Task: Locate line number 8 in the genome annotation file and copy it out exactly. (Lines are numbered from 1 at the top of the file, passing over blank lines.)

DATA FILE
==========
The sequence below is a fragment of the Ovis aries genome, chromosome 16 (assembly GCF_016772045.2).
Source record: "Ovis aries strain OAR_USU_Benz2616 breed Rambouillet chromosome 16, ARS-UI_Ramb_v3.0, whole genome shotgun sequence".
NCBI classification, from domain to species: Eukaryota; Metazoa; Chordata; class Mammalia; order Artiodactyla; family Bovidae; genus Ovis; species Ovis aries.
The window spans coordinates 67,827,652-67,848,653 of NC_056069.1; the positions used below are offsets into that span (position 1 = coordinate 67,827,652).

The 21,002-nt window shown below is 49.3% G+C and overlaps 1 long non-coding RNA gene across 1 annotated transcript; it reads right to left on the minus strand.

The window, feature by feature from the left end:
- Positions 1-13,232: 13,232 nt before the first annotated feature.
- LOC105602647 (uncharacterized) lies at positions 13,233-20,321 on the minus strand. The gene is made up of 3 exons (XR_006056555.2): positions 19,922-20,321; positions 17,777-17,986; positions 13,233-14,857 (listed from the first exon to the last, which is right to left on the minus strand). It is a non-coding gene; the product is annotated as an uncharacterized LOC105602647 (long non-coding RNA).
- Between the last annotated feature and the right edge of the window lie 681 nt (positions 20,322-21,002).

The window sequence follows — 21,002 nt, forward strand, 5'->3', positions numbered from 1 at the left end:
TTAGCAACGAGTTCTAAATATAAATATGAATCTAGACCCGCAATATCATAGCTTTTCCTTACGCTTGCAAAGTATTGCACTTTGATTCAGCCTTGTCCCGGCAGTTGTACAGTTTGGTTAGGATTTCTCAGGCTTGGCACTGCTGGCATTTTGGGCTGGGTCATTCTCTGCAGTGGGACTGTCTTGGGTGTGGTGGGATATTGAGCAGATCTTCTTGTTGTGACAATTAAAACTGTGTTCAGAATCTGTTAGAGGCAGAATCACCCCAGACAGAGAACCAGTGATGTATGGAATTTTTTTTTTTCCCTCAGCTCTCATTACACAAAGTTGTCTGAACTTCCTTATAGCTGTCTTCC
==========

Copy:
- LOC105602647 (uncharacterized) lies at positions 13,233-20,321 on the minus strand. The gene is made up of 3 exons (XR_006056555.2): positions 19,922-20,321; positions 17,777-17,986; positions 13,233-14,857 (listed from the first exon to the last, which is right to left on the minus strand). It is a non-coding gene; the product is annotated as an uncharacterized LOC105602647 (long non-coding RNA).